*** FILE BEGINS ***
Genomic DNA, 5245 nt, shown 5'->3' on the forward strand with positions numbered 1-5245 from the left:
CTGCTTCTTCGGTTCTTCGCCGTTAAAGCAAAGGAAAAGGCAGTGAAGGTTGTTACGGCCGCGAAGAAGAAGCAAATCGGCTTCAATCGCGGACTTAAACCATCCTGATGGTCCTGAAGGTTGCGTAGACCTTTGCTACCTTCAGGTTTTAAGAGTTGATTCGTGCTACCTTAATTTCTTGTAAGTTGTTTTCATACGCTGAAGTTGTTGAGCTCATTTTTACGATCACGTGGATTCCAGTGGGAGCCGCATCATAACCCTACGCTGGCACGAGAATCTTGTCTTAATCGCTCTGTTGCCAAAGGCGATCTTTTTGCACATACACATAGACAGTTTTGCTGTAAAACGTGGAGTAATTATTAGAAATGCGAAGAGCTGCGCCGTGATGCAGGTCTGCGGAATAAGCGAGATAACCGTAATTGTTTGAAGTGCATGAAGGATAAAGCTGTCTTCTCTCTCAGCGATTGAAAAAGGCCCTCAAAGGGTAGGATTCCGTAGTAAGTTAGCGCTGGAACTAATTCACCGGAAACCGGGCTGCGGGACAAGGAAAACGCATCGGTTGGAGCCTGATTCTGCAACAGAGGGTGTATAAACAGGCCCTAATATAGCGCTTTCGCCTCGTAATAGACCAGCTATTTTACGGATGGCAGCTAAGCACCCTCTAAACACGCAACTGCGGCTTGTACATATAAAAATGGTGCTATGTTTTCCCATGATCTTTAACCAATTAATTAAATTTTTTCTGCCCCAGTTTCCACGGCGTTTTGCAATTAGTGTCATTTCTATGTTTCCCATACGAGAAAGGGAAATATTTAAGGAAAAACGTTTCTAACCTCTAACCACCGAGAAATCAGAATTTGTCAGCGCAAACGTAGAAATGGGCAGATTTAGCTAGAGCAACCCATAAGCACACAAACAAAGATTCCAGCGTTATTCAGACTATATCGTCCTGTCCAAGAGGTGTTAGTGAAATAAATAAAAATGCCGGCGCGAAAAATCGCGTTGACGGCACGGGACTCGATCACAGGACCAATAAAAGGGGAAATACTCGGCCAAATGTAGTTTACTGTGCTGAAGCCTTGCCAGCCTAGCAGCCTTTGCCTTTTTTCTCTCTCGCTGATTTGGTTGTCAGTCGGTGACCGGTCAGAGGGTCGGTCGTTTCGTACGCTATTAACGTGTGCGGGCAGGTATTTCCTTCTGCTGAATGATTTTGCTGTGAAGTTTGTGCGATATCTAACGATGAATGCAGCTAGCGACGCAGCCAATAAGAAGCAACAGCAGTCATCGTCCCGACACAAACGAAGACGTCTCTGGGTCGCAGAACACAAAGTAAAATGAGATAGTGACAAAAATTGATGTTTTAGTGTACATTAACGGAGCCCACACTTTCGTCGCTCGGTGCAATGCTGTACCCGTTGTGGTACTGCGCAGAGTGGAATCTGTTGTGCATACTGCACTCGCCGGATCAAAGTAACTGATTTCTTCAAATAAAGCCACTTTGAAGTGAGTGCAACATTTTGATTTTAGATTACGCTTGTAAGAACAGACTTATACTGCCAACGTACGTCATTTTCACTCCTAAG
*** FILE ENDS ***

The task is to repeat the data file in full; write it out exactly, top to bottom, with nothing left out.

Genomic DNA, 5245 nt, shown 5'->3' on the forward strand with positions numbered 1-5245 from the left:
CTGCTTCTTCGGTTCTTCGCCGTTAAAGCAAAGGAAAAGGCAGTGAAGGTTGTTACGGCCGCGAAGAAGAAGCAAATCGGCTTCAATCGCGGACTTAAACCATCCTGATGGTCCTGAAGGTTGCGTAGACCTTTGCTACCTTCAGGTTTTAAGAGTTGATTCGTGCTACCTTAATTTCTTGTAAGTTGTTTTCATACGCTGAAGTTGTTGAGCTCATTTTTACGATCACGTGGATTCCAGTGGGAGCCGCATCATAACCCTACGCTGGCACGAGAATCTTGTCTTAATCGCTCTGTTGCCAAAGGCGATCTTTTTGCACATACACATAGACAGTTTTGCTGTAAAACGTGGAGTAATTATTAGAAATGCGAAGAGCTGCGCCGTGATGCAGGTCTGCGGAATAAGCGAGATAACCGTAATTGTTTGAAGTGCATGAAGGATAAAGCTGTCTTCTCTCTCAGCGATTGAAAAAGGCCCTCAAAGGGTAGGATTCCGTAGTAAGTTAGCGCTGGAACTAATTCACCGGAAACCGGGCTGCGGGACAAGGAAAACGCATCGGTTGGAGCCTGATTCTGCAACAGAGGGTGTATAAACAGGCCCTAATATAGCGCTTTCGCCTCGTAATAGACCAGCTATTTTACGGATGGCAGCTAAGCACCCTCTAAACACGCAACTGCGGCTTGTACATATAAAAATGGTGCTATGTTTTCCCATGATCTTTAACCAATTAATTAAATTTTTTCTGCCCCAGTTTCCACGGCGTTTTGCAATTAGTGTCATTTCTATGTTTCCCATACGAGAAAGGGAAATATTTAAGGAAAAACGTTTCTAACCTCTAACCACCGAGAAATCAGAATTTGTCAGCGCAAACGTAGAAATGGGCAGATTTAGCTAGAGCAACCCATAAGCACACAAACAAAGATTCCAGCGTTATTCAGACTATATCGTCCTGTCCAAGAGGTGTTAGTGAAATAAATAAAAATGCCGGCGCGAAAAATCGCGTTGACGGCACGGGACTCGATCACAGGACCAATAAAAGGGGAAATACTCGGCCAAATGTAGTTTACTGTGCTGAAGCCTTGCCAGCCTAGCAGCCTTTGCCTTTTTTCTCTCTCGCTGATTTGGTTGTCAGTCGGTGACCGGTCAGAGGGTCGGTCGTTTCGTACGCTATTAACGTGTGCGGGCAGGTATTTCCTTCTGCTGAATGATTTTGCTGTGAAGTTTGTGCGATATCTAACGATGAATGCAGCTAGCGACGCAGCCAATAAGAAGCAACAGCAGTCATCGTCCCGACACAAACGAAGACGTCTCTGGGTCGCAGAACACAAAGTAAAATGAGATAGTGACAAAAATTGATGTTTTAGTGTACATTAACGGAGCCCACACTTTCGTCGCTCGGTGCAATGCTGTACCCGTTGTGGTACTGCGCAGAGTGGAATCTGTTGTGCATACTGCACTCGCCGGATCAAAGTAACTGATTTCTTCAAATAAAGCCACTTTGAAGTGAGTGCAACATTTTGATTTTAGATTACGCTTGTAAGAACAGACTTATACTGCCAACGTACGTCATTTTCACTCCTAAG